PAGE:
Don't Know Dickens

Charles Dickens, that is.

Victorian Prisons: Don’t Go There

Many criminals were executed.

Get rid of ‘em. Ship them to America or Australia.

And what’s the problem with that? (Well, besides morality and human decency, that is.)

According to “A Victorian Prison,” “hundreds of offenses carried the death penalty,” but, by 1860, the popular thought was that prisons should be feared since transportations and executions were not working. With bigger cities that  meant a larger urban population and crime, the Victorians wanted to maintain control and order in the cities.

Probably the worst part (besides the executions) was the practice of the silent system that began after the 1865 Prison Act. As its name suggests, convicted criminals worked long hours in silence. At night they slept on wooden boards, and they ate the same food on the same day of each week (“A Victorian Prison”).

Hard Labor

In some prisons, convicts worked on the treadmill that may or may not have driven a

Hard labor using the treadmill.

flour mill or pumped water; in some prisons, “after 1865 most treadmills had no purpose other than the effort required from the prisoners themselves to operate them” (“Victorian Crime and Punishment”). Forgive the personal commentary, but that’s crazy! Working a machine for hours that did nothing! I understand that prison is not supposed to be a fun place, but punishment for the sake of punishment does not make sense.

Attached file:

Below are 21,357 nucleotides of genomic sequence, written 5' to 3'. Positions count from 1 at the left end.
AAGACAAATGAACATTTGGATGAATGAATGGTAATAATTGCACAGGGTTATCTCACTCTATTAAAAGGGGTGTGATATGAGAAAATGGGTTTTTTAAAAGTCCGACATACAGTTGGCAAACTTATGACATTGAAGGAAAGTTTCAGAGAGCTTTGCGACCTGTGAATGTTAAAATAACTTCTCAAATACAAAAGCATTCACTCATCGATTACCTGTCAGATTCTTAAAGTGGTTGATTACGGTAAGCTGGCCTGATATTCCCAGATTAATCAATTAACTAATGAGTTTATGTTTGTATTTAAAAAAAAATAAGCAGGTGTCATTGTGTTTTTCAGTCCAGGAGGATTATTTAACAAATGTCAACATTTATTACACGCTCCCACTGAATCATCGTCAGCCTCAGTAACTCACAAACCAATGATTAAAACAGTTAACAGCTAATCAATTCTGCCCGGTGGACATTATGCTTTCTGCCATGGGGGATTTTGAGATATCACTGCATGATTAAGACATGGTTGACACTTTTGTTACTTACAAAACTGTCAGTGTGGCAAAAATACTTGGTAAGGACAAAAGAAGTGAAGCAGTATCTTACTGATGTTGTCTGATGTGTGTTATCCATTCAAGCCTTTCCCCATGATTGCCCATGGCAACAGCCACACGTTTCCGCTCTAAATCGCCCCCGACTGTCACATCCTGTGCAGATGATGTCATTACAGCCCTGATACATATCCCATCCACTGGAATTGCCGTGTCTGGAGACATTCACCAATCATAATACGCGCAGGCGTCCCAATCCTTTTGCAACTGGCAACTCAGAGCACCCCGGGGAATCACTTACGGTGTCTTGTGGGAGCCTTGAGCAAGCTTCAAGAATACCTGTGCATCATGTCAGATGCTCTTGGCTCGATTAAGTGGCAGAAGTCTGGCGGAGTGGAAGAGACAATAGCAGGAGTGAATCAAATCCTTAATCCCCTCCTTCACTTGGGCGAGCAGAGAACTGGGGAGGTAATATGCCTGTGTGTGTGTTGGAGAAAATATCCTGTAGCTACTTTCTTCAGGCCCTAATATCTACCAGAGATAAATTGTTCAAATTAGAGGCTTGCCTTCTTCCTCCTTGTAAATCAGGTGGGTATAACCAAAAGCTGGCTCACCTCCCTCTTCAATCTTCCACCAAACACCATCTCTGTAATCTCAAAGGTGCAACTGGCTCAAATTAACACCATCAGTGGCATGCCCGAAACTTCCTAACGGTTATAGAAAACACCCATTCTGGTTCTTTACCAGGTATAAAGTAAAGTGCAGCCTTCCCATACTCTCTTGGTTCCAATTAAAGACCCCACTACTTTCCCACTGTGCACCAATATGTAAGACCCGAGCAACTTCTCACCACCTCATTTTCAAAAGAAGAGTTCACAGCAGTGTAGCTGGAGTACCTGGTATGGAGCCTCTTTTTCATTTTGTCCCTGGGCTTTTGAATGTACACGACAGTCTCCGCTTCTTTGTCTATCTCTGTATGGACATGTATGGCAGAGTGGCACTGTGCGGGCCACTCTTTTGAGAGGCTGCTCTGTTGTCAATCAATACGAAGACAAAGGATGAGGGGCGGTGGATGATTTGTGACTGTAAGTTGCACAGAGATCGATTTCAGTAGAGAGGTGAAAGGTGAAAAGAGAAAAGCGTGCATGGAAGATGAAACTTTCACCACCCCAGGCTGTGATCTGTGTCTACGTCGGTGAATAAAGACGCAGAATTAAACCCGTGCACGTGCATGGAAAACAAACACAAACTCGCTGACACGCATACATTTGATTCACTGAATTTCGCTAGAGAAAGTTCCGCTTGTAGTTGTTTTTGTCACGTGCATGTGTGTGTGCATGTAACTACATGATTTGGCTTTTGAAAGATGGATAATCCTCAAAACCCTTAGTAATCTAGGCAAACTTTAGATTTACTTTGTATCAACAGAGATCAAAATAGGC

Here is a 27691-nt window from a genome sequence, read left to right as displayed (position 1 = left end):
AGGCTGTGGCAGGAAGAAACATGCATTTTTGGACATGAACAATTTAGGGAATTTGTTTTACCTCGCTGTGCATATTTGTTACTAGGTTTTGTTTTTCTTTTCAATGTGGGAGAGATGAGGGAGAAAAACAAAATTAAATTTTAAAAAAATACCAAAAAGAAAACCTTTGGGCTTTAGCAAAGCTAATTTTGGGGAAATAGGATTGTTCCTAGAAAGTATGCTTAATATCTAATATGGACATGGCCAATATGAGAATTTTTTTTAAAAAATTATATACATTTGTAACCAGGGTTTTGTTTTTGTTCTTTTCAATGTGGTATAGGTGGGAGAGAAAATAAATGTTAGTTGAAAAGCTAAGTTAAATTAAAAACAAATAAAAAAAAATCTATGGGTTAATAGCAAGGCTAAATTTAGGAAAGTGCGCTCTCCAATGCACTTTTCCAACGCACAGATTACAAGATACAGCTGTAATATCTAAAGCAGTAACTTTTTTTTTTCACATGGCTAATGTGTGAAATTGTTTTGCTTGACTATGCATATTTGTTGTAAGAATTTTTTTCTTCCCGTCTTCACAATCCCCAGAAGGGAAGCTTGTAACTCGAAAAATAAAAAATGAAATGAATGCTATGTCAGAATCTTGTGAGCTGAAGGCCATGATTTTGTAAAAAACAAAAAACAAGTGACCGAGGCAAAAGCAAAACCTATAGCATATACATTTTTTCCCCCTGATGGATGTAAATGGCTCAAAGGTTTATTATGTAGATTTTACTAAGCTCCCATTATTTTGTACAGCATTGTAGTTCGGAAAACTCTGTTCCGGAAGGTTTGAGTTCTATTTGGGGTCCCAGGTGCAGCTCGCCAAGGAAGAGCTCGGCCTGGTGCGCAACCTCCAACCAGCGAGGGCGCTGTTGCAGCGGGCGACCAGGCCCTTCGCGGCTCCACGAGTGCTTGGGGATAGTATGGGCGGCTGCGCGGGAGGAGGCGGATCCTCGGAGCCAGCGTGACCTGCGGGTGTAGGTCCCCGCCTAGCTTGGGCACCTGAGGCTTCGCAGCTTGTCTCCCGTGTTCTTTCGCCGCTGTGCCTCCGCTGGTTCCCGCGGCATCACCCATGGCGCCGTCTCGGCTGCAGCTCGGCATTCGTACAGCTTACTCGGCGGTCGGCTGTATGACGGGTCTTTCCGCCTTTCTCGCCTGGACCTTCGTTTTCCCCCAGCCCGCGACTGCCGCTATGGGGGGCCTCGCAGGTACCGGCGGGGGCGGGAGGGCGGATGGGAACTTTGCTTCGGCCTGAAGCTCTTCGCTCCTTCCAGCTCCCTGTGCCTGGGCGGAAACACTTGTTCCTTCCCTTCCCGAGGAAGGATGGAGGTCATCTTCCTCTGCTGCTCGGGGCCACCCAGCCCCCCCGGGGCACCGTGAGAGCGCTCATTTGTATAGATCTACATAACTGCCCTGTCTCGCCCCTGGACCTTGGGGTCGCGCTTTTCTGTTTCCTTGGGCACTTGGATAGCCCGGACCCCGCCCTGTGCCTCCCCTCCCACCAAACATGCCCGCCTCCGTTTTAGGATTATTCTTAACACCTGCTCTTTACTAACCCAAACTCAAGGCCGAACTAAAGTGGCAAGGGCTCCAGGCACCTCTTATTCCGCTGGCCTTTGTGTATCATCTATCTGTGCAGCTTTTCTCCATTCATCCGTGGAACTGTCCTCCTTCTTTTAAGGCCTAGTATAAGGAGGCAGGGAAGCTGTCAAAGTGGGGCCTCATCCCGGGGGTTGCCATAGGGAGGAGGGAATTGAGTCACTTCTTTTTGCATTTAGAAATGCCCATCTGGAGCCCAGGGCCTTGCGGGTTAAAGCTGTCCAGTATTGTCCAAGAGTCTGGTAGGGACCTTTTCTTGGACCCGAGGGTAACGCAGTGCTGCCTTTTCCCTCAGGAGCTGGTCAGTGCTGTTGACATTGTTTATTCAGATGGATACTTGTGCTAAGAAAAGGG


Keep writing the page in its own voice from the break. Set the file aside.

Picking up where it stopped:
In their cells, convicts might have picked oakum–which means they separated tarred rope into its individual fibres. “They then had to take these individual strands and unroll them, usually by rolling them on their knee using their hands until the mesh became loose,” (“Prisoner 4099”), which supposedly gave the prisoners time to reflect on their crimes. I’m sure that there was quite a profit in this business–for the prisons, of course. Is some activity better than none?

Picking oakum.

As terrible as the crime and punishment system were in the Victorian era, it is interesting how societies continue to struggle with what to do with people who have broken the laws.

Works Cited

“A Victorian Prison.” http://www.nationalarchives.gov.uk/documents/education/victorian_prison.pdf

“Victorian Crime & Punishment.”

http://vcp.e2bn.org/gaols/page11532-an-overview-of-hard-labour.html

“Prisoner 4099.” http://www.nationalarchives.gov.uk/education/prisoner4099/historical-background/enlarge-oakum.htm

Images

1. http://www.bl.uk/learning/images/victorian/crime/broadsidegallery/large102784.html

2. http://www.jsplawyers.com/

3. http://rewhc.org/townfarmoakum.shtml

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2 thoughts on “Victorian Prisons: Don’t Go There

  1. Truly amazing information! I love the illustrations

  2. “Don’t go there!” Love it. So glad you talked about the shipping of the bad (or reformed) ones out. Or sometimes, because the prisons were full and they couldn’t ship them out, they just kept them on the ships for a long time–so creepy. The conditions were even more horrific than in the “landed” prison. Magwitch, the criminal, from Great Expectations is held on one of these and escapes from across the marshes where he meets Pip and then continues on his journey changing Pip’s life by the chance meeting.

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